"We found out what it was!" she cried. "It's his back and neck.“ She indicated the places I had shown her. "We've had to infiltrate all his joints there three times. I know you don't like draw reins but I put them on because he'll come out strong, he's been standing in the box for a month. We've had to do it three times!" She looked radiant.

I gave a lecture to the vet students, mentioning back problems and the necessity for a vet not simply to alleviate the pain but to have an eye for how the horse was worked so as to prevent a recurrence. "For instance, there's a horse near here… " A vet in the front started laughing and passing his hand over his face. Later he told me: "We're injecting cortisone into the joints." I nodded sadly.

"Yes, of course it doesn't help in the long run, He'll be crippled with arthritis in two years, and he's only six. But it means she can ride him now, so she wants it. It costs over a thousand every time we do it."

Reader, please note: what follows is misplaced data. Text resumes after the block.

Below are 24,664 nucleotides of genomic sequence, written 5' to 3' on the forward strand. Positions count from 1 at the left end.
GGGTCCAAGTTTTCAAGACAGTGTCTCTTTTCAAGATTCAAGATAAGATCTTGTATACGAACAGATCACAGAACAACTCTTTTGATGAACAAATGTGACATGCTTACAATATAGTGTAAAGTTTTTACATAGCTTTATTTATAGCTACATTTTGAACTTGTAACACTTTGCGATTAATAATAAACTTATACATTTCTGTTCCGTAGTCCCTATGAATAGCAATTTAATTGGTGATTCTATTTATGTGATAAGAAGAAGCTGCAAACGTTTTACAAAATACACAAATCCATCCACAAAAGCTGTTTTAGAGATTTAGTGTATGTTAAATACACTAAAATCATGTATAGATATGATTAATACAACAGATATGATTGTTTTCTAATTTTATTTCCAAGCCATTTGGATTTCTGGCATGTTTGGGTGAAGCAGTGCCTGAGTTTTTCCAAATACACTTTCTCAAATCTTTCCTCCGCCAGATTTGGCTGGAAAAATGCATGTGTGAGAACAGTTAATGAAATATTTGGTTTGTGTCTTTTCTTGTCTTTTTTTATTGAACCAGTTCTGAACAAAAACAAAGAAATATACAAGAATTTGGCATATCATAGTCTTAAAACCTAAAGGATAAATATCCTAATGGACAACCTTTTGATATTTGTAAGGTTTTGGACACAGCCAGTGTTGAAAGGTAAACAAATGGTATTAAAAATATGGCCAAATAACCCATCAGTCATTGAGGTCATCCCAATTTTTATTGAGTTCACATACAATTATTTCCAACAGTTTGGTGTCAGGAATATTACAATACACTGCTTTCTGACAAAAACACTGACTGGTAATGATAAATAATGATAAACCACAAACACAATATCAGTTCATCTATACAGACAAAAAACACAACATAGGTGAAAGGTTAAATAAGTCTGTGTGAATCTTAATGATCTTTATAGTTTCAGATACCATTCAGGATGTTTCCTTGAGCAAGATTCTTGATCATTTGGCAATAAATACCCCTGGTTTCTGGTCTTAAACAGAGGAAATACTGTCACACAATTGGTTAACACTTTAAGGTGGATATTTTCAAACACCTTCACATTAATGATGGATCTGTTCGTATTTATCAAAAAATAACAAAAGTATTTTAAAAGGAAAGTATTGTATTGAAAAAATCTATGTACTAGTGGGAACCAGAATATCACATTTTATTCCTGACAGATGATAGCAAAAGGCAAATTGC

"But it was so simple. Don’t you see what I was getting at?"

"Oh, perfectly. But that was just it. Simple. Too simple.”

Some owners prefer to stand in the bar parroting technicalities about the exotic treatment their horses need, and how much it costs. Some owners like their horses immaculate every second of the day, even if they ache all over. Letting a horse loose to roll and frolic himself loose doesn't sound technical enough, like working him into an outline and using draw reins. It represents a heinous lack of control, which should always be firm and tight, like bleached bandages. And nobody can see what you’re doing if you just walk around on a loose rein bending and flexing: trotting's more impressive, especially if you're seen to be wrestling. Poor troll.

"You know what, you should charge more," said the vet, climbing into his new 4x4 while I walked back to the bus stop with that familiar feeling of being unable to cope with certain aspects of humanity.